If there’s one thing you can rely on, it’s that ‘successful’ strategies will only last as long as it takes for your competitors to replicate them. Very few companies succeed in developing sustainable competitive strategies; conversely, many invest heavily in easily-emulated tactics that serve to simply work against all players.

I had an interesting conversation some time ago with a Pizza Haven franchisee. While waiting for my ‘Tuesday Special Offer’ (importantly, that’s two large pizzas, garlic bread and Coke for $11.95), I asked him how business was going.

Well, he said I only bought this franchise recently, and it’s been tough. There’s so much competition now, we’re making almost nothing off our pizzas – the prices are just too low.

I avoided giving him a lesson in marketing strategy and settled for near-meaningless sympathetic mumblings instead. Aside from observing that he should have figured out the problem before spending $600k on a franchise, what I really wanted to do was remind him of who was responsible for the savage price competition in the first place: Pizza Haven.

Flash back to the early 90s, and Pizza Hut was far and away the dominant player in the take-away and home-delivered pizza market. At that point, the cost of a large pizza hovered somewhere around the $14 mark.

Enter Pizza Haven, with a very simple price-based strategy: two-for-one pizzas. Their phone number even highlighted their USP (131 241).

That’s right, their differentiator was that they were cheaper than their competitors. Why they didn’t expect Pizza Hut to simply match their prices is beyond me. A classic strategic error, particularly for a little player with a higher cost-base and relatively shallow pockets. Predictably, Pizza Hut simply matched Pizza Haven’s prices and once again levelled the playing field. Pizza Haven’s USP disappeared. Sure, overall volumes may have been higher as consumers responded to lower prices, but the fact that Pizza Haven only has 10 remaining stores across the country probably says something about how successful their strategy was in the long run.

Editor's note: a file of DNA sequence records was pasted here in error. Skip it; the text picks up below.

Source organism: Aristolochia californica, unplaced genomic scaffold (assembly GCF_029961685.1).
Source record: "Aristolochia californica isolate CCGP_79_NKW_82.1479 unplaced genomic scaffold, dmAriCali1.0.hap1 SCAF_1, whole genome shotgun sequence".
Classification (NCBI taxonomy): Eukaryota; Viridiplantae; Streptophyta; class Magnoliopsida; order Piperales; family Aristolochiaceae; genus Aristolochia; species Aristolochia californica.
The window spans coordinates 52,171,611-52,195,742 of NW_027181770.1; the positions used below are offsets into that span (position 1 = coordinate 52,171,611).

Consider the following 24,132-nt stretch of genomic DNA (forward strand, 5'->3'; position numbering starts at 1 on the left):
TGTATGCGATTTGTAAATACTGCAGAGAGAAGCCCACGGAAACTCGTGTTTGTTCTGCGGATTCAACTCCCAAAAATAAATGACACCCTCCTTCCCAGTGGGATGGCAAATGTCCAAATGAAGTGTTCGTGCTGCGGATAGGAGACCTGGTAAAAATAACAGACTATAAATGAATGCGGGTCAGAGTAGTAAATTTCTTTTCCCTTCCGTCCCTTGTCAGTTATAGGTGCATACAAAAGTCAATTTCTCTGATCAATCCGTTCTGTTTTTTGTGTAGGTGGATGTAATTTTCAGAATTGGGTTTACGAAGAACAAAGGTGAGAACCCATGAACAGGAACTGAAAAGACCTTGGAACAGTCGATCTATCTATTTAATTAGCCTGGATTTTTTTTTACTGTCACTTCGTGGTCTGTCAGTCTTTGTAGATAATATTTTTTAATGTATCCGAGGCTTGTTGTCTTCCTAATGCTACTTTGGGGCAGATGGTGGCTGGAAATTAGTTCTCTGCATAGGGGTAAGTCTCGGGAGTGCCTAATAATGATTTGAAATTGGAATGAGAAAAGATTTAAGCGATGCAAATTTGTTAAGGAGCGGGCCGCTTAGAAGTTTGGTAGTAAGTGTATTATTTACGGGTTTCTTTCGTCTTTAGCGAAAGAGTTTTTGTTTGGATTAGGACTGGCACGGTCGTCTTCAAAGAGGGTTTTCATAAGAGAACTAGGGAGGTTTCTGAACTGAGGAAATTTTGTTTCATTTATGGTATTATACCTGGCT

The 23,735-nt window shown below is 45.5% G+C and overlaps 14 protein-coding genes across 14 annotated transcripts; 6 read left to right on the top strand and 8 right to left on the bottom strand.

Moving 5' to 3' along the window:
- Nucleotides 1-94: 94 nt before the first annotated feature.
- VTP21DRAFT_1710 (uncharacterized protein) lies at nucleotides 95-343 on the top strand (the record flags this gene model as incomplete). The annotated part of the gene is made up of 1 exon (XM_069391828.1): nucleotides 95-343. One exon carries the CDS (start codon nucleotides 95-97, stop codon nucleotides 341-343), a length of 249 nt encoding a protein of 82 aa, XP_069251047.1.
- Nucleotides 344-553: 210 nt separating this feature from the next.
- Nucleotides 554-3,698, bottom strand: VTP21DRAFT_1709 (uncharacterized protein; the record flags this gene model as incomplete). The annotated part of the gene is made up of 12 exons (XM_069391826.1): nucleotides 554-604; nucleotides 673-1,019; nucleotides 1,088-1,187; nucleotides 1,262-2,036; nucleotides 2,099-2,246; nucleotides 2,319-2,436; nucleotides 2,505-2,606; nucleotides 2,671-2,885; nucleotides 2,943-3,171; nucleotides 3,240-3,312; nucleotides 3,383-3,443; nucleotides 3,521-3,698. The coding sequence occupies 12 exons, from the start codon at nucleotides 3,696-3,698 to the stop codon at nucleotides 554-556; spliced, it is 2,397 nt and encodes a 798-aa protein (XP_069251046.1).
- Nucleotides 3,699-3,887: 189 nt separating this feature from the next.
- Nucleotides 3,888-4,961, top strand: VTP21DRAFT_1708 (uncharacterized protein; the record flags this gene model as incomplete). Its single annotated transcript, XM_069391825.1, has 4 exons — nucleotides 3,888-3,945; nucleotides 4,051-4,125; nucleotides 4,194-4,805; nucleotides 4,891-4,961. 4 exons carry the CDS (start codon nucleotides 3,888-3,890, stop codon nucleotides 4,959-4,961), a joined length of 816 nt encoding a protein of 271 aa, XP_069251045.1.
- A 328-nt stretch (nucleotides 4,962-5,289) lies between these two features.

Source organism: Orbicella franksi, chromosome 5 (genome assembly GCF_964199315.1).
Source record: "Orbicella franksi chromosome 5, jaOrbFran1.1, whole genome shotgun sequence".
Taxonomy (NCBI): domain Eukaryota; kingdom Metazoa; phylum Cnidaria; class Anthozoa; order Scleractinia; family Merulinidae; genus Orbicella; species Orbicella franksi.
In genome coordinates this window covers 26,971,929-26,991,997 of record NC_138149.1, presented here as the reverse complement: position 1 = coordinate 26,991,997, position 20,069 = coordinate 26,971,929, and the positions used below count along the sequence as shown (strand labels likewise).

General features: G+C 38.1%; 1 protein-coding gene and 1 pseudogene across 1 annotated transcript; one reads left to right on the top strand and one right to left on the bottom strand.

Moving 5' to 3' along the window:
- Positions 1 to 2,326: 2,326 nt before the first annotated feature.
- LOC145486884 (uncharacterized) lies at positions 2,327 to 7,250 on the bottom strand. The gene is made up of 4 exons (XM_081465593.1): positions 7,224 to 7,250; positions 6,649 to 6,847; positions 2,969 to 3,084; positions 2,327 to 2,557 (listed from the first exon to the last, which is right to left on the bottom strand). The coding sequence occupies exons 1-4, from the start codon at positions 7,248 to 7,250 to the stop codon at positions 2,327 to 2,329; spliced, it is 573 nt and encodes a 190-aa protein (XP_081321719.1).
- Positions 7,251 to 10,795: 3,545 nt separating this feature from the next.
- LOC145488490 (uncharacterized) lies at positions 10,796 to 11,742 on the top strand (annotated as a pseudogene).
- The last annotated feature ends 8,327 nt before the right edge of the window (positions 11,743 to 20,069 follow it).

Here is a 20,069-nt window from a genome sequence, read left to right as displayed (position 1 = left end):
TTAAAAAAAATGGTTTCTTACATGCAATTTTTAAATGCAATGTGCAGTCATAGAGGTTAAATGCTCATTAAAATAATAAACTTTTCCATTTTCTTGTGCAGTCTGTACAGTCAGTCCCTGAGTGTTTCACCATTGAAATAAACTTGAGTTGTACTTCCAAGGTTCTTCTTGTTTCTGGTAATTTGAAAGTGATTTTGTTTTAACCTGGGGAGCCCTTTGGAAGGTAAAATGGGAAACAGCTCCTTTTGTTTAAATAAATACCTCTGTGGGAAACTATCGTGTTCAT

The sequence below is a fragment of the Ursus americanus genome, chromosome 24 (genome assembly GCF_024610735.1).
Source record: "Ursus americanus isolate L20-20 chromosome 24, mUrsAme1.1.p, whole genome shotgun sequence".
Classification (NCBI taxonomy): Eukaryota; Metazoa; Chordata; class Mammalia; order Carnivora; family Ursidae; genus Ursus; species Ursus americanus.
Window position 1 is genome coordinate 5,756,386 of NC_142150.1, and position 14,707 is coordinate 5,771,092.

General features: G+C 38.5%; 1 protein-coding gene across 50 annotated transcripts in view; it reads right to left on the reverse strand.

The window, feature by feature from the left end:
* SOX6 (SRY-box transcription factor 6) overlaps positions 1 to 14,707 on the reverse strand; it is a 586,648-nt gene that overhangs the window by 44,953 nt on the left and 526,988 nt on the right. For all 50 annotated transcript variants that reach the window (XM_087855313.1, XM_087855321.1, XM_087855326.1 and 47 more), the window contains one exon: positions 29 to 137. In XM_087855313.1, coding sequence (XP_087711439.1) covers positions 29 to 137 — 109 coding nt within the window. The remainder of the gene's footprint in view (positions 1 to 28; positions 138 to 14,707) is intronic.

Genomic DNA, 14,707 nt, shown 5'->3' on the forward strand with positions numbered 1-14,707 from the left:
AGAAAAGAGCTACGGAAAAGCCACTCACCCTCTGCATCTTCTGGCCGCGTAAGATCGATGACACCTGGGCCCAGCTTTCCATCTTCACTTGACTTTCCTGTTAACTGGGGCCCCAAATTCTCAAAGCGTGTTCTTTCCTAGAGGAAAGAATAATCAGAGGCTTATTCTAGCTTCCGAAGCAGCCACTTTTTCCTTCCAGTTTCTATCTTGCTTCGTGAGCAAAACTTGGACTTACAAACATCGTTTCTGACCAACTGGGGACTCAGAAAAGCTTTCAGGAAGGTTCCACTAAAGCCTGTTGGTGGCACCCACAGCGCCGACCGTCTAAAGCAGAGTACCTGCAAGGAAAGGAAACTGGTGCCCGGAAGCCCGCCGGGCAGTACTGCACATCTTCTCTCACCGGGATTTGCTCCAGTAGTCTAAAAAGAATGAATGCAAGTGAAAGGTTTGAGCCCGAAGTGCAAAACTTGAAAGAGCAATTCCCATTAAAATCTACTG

Just quickly, another one: Coke recently released its ‘Mother’ energy drink, opting for a 500ml can as a differentiating factor from the 250ml cans of market leaders V and Red Bull. The original concept behind the reduced-size cans was to imply potency – you didn’t need much, because it was powerful stuff. Once Mother hit the market with an oversized can (not the first, mind you), V felt compelled to respond with an oversized option of its own. The field was immediately levelled again (although perhaps they’ve succeeded in raising the average purchase size/price for both parties). Either way, the major differentiator was lost.

Creating real sustainable advantage is about focusing your energies on developing those things that are not easily replicated by your competitors. Price and packaging rarely fall into this category – these are generally tactical, rather than strategic, elements.

The term ‘strategy’ (and every variant thereof) is overused. However, genuine strategic thinking, which sets one brand apart from another for the long haul, is sadly scarce. In most industries, this means ‘strategic convergence’: each player simply doing the same thing but trying to be better at it. The brands that succeed are those that set themselves apart and are free to play in their own space: think brands like Apple, Nike, eBay, Amazon.

Copying is, indeed, the weariest form of strategy – and consumers are already tired of it. If you want people to wake up and take notice, it’s time to be really, sustainably different.